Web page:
Seed desiccation tolerance/sensitivity of tree species from Brazilian biodiversity hotspots: considerations for conservation
- 47 Downloads
Seed banking is an essential tool for species conservation. However, two world’s biodiversity hotspots in a megadiverse tropical country have high percentage of short-lived seeds, requiring new strategies for preservation.
Information on seed storage behaviour is crucial for conservation, especially on highly impacted biomes. Thus, this study aimed to investigate seed desiccation tolerance/sensitivity in native tree species of two world’s biodiversity hotspots, Atlantic Forest and Cerrado. We assessed seed storage behaviour for 11 species. The tests were conducted immediately after seed collection at 12% and 8–5% of water content followed by 3 months of storage at − 18 °C. In addition, we retrieved data on the literature about water content after dispersal and storage behaviour of seeds for several tree species native from these hotspots. It comprised 79 species from 30 families. From this total, 47.4% of species produced orthodox seeds, 19.2% intermediate, and 33.3% recalcitrant seeds. All species from Lauraceae produced recalcitrant seeds. Most of studied species produce long-lived orthodox seeds; however, a high percentage of species produce sensitive seeds. Species producing short-lived seeds require non-conventional storage methods. Information on seed storage behaviour is fundamental for species management, especially in tropical areas, where the number of recalcitrant species is high. Thus, seed banking and other conservation strategies must be improved to avoid species loss. Technologies to improve storage of recalcitrant seeds are discussed.
KeywordsBiodiversity hotspots Desiccation tolerance Conservation Orthodox seeds Recalcitrant seeds Restoration
The authors would like to thank José Pedro for seed collection. LCV, RCM, and TMP thank PIBIC-FAPEMIG (Programa Institucional de Bolsas de Iniciação Científica da Fundação de Amparo à Pesquisa de Minas Gerais) for their scholarship. TAAV thanks CAPES (Coordenação de Aperfeiçoamento de Pessoal de Nível Superior) and FAPEMIG (Fundação de Amparo à Pesquisa de Minas Gerais) for the scholarship. ACD thanks the CNPq (Conselho Nacional de Desenvolvimento Científico e Tecnológico) for the research productivity granted.
Compliance with ethical standards
Conflict of interest
The authors declare that they have no conflict of interest.
- BRASIL (1992) Normais Climatológicas do Brasil, período 1961–1990. Ministério da Agricultura e da Reforma Agrária, BrasíliaGoogle Scholar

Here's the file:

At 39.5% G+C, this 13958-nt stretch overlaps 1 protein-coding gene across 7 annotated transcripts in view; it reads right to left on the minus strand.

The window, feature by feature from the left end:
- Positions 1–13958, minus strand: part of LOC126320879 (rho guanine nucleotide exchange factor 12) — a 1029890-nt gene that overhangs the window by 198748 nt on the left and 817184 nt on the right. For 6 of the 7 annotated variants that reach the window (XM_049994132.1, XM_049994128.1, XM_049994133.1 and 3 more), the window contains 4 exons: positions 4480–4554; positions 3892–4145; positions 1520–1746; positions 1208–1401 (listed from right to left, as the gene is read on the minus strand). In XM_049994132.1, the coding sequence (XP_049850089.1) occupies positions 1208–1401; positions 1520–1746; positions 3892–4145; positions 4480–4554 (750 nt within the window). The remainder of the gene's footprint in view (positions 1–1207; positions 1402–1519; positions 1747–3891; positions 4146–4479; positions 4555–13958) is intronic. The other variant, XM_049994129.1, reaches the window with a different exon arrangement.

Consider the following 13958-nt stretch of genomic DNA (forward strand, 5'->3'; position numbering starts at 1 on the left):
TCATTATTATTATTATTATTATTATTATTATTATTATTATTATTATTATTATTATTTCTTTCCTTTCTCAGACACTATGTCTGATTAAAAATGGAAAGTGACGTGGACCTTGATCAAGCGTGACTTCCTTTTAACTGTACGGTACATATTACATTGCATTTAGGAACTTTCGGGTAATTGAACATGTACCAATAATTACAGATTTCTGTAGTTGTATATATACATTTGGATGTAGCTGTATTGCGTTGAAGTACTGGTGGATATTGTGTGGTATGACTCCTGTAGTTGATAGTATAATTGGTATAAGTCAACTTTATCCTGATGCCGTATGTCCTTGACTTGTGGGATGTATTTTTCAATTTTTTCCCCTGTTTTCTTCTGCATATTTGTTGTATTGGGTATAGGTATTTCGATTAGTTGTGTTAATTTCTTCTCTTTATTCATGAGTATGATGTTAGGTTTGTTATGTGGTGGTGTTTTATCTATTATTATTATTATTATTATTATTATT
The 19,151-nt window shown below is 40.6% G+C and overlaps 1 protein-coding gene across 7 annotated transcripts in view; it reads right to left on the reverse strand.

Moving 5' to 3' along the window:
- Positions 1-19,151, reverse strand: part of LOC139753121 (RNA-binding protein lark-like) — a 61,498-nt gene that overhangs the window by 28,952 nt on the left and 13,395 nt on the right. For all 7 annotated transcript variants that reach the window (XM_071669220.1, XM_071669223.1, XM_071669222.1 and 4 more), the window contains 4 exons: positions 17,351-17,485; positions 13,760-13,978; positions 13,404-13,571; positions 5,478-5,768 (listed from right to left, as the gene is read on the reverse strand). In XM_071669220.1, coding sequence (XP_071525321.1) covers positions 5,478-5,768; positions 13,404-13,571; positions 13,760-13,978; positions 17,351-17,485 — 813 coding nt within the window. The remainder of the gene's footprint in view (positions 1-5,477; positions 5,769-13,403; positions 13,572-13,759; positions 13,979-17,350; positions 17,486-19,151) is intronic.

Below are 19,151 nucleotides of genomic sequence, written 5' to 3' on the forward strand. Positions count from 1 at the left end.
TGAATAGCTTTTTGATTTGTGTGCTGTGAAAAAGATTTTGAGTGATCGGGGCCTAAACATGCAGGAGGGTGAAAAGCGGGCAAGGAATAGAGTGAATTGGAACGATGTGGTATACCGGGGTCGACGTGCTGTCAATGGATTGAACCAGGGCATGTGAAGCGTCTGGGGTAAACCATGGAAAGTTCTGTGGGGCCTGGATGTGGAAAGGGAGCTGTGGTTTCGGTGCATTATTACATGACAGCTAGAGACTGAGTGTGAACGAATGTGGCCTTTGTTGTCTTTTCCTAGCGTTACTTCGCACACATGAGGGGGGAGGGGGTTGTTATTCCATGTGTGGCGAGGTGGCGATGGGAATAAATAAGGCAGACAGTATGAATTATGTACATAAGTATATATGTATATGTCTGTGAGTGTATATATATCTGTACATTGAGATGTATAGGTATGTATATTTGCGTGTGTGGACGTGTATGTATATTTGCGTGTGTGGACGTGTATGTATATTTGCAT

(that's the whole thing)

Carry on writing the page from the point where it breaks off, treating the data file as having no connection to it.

- Cromarty AS, Ellis RH, Roberts EW (1982) The design of seed storage facilities for genetic conservation. International Board for Plant Genetic Resources, RomeGoogle Scholar
- Davide AC, Faria JMR, Botelho SA (1995) Propagação de espécies florestais. CEMIG/UFLA/FAEPE, Belo HorizonteGoogle Scholar
- Davide AC, Carvalho LR, Carvalho MLM, Guimarães RM (2003) Classificação fisiológica de sementes de espécies florestais pertencentes à família Lauraceae quanto à capacidade de armazenamento. Cerne 9:29–35Google Scholar
- de Lima M Jr, Hong TD, Arruda YMBC, Mendes AMS, Ellis RH (2014) Classification of seed storage behaviour of 67 Amazonian tree species. Seed Sci Technol 43:63–92Google Scholar
- Ellis RH (1991) The longevity of seeds. HortScience 26:1119–1125Google Scholar
- Hong TD, Ellis RH (1996) A protocol to determine seed storage behaviour. Technical Bulletin 1, International Plant Genetic Resources Institute, RomeGoogle Scholar
- Hong TD, Ellis RH (1998) Contrasting seed storage behavior among different species of Meliaceae. Seed Sci Technol 26:77–95Google Scholar
- International Seed Testing Association (2004) International rules for seed testing. ISTA, OftringenGoogle Scholar
- Köppen W (1936) Das geographische system der climate. In: Köppen W, Geiger R (eds) Handbuch der klimatologie. GebruderBorntraeger, Berlin, pp 1–44Google Scholar
- Linington SH (2003) The design of seed banks. In: Smith RD, Dickie JB, Linington SH, Pritchard HW, Probert RJ (eds) Seed conservation: turning science into practice. Royal Botanic Gardens, Kew, pp 591–636Google Scholar
- R Development Core Team (2014) R: a language and environment for statistical computing. R Foundation for Statistical Computing, Vienna. http://www.R-project.org. Accessed July 2016
- Roberts EH (1973) Predicting the storage life of seeds. Seed Sci Technol 1:499–514Google Scholar
- Ruane J, Sonnino A (2006) The rule of Biotechnology and in exploring and protecting agricultural genetic resources. Food and agriculture organization of the United Nations, RomeGoogle Scholar
- Tabarelli M, Pinto LP, Silva JMC, Hirota MM, Bedê LC (2005) Desafios e oportunidades para a conservação da biodiversidade na Mata Atlântica brasileira. Megadiversidade 1:132–138Google Scholar
- Van Den Berg E, Oliveira-Filho AT (2000) Composição florística e estrutura fitossociológica de uma floresta ripária em Itutinga, MG, e comparação com outras áreas. Rev Bras Bot 23:231–253Google Scholar
- Von Teichman I, van Wyk AE (1994) Structural aspects and trends in the evolution of recalcitrant seeds in dicotyledons. Seed Sci Res 4:225–239Google Scholar